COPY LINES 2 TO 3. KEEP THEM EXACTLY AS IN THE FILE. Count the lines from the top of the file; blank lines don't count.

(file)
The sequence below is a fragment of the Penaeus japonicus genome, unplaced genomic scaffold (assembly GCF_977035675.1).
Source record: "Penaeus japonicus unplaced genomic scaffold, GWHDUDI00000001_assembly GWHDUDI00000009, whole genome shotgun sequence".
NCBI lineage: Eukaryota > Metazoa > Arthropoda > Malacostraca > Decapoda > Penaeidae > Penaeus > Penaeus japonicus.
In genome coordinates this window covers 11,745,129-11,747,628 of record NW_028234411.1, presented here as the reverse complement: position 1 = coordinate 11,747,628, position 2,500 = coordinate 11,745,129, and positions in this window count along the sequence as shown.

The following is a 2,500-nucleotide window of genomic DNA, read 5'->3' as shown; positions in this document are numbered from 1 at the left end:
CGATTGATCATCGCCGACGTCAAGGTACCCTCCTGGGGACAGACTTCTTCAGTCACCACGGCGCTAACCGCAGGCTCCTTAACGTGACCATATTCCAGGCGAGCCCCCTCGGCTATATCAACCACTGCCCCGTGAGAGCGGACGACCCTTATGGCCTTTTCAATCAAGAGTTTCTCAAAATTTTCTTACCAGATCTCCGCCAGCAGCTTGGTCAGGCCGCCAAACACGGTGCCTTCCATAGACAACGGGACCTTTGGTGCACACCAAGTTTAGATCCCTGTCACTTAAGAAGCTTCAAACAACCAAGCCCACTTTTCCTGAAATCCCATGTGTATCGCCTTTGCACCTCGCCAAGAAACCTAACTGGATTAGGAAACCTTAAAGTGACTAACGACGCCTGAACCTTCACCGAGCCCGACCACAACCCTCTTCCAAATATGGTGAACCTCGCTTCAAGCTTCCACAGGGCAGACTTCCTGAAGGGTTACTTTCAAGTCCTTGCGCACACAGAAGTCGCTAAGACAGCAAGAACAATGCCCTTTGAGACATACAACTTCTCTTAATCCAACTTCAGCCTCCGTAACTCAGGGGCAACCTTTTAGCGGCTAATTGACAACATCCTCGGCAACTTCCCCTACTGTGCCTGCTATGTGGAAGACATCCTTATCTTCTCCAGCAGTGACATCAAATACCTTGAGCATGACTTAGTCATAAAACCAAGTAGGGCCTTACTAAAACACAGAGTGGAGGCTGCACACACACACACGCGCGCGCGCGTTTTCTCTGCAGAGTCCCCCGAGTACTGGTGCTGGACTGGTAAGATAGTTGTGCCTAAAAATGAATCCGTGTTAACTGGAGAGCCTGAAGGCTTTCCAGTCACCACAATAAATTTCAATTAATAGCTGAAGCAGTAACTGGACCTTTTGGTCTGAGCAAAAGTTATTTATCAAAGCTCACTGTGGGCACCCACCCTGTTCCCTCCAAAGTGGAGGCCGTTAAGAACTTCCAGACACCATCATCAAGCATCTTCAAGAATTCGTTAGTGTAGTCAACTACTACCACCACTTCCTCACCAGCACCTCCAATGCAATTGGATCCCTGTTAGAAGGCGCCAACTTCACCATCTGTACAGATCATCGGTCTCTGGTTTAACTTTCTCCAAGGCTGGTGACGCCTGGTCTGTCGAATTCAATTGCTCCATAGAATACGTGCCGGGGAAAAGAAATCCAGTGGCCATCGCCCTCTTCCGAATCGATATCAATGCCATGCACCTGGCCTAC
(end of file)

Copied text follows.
Source record: "Penaeus japonicus unplaced genomic scaffold, GWHDUDI00000001_assembly GWHDUDI00000009, whole genome shotgun sequence".
NCBI lineage: Eukaryota > Metazoa > Arthropoda > Malacostraca > Decapoda > Penaeidae > Penaeus > Penaeus japonicus.